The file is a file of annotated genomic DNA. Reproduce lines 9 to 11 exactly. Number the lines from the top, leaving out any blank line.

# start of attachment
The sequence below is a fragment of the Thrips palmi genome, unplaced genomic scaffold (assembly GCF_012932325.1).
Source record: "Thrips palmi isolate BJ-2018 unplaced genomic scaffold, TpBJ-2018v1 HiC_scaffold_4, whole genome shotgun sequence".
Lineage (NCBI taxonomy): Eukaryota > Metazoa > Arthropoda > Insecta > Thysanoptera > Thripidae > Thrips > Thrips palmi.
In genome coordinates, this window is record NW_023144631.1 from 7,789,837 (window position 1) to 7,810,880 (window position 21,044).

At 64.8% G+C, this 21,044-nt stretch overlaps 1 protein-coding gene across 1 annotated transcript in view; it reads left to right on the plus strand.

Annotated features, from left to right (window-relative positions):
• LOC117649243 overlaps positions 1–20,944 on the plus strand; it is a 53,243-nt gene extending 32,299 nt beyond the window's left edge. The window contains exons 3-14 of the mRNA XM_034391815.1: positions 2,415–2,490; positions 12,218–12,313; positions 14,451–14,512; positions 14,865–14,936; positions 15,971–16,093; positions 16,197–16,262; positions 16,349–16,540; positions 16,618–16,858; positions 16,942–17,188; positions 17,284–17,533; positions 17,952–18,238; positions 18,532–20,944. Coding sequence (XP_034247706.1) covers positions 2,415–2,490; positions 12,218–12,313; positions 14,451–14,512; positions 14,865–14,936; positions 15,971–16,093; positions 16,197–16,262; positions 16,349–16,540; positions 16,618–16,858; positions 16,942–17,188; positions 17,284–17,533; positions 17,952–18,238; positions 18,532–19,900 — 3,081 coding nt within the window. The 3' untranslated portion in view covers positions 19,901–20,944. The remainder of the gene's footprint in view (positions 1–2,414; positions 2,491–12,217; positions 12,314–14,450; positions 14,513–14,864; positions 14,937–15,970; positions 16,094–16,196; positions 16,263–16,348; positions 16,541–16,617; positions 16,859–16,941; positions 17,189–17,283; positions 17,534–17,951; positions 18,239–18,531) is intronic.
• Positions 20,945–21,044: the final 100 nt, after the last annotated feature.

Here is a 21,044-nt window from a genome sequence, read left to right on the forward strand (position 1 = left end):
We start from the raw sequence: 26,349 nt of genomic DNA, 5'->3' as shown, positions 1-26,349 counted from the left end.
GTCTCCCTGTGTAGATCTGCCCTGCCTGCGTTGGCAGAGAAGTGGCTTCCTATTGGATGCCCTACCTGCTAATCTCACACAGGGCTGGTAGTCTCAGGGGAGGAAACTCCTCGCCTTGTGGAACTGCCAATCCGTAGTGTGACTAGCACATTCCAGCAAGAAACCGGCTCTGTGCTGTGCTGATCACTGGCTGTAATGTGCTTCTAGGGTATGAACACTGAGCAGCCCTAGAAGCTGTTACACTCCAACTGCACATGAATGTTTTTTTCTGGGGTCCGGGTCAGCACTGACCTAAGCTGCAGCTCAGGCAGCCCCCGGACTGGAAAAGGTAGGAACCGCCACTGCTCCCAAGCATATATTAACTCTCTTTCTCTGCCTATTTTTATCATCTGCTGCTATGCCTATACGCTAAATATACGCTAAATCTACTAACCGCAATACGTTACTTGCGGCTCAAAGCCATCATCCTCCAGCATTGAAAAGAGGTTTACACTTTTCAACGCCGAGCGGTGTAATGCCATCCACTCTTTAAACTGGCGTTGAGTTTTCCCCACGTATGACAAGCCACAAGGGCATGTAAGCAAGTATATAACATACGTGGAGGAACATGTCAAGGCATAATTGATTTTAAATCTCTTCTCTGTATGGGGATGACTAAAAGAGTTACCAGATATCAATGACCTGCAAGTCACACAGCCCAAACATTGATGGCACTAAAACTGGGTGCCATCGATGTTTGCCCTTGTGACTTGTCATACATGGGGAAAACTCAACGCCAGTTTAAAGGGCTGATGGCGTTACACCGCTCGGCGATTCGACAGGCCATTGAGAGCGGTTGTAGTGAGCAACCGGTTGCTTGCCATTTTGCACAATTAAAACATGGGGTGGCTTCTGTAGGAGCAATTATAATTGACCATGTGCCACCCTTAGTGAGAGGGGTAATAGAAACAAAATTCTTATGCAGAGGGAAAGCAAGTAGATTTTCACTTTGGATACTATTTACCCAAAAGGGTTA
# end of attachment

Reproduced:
Here is a 21,044-nt window from a genome sequence, read left to right on the forward strand (position 1 = left end):
We start from the raw sequence: 26,349 nt of genomic DNA, 5'->3' as shown, positions 1-26,349 counted from the left end.
GTCTCCCTGTGTAGATCTGCCCTGCCTGCGTTGGCAGAGAAGTGGCTTCCTATTGGATGCCCTACCTGCTAATCTCACACAGGGCTGGTAGTCTCAGGGGAGGAAACTCCTCGCCTTGTGGAACTGCCAATCCGTAGTGTGACTAGCACATTCCAGCAAGAAACCGGCTCTGTGCTGTGCTGATCACTGGCTGTAATGTGCTTCTAGGGTATGAACACTGAGCAGCCCTAGAAGCTGTTACACTCCAACTGCACATGAATGTTTTTTTCTGGGGTCCGGGTCAGCACTGACCTAAGCTGCAGCTCAGGCAGCCCCCGGACTGGAAAAGGTAGGAACCGCCACTGCTCCCAAGCATATATTAACTCTCTTTCTCTGCCTATTTTTATCATCTGCTGCTATGCCTATACGCTAAATATACGCTAAATCTACTAACCGCAATACGTTACTTGCGGCTCAAAGCCATCATCCTCCAGCATTGAAAAGAGGTTTACACTTTTCAACGCCGAGCGGTGTAATGCCATCCACTCTTTAAACTGGCGTTGAGTTTTCCCCACGTATGACAAGCCACAAGGGCATGTAAGCAAGTATATAACATACGTGGAGGAACATGTCAAGGCATAATTGATTTTAAATCTCTTCTCTGTATGGGGATGACTAAAAGAGTTACCAGATATCAATGACCTGCAAGTCACACAGCCCAAACATTGATGGCACTAAAACTGGGTGCCATCGATGTTTGCCCTTGTGACTTGTCATACATGGGGAAAACTCAACGCCAGTTTAAAGGGCTGATGGCGTTACACCGCTCGGCGATTCGACAGGCCATTGAGAGCGGTTGTAGTGAGCAACCGGTTGCTTGCCATTTTGCACAATTAAAACATGGGGTGGCTTCTGTAGGAGCAATTATAATTGACCATGTGCCACCCTTAGTGAGAGGGGTAATAGAAACAAAATTCTTATGCAGAGGGAAAGCAAGTAGATTTTCACTTTGGATACTATTTACCCAAAAGGGTTA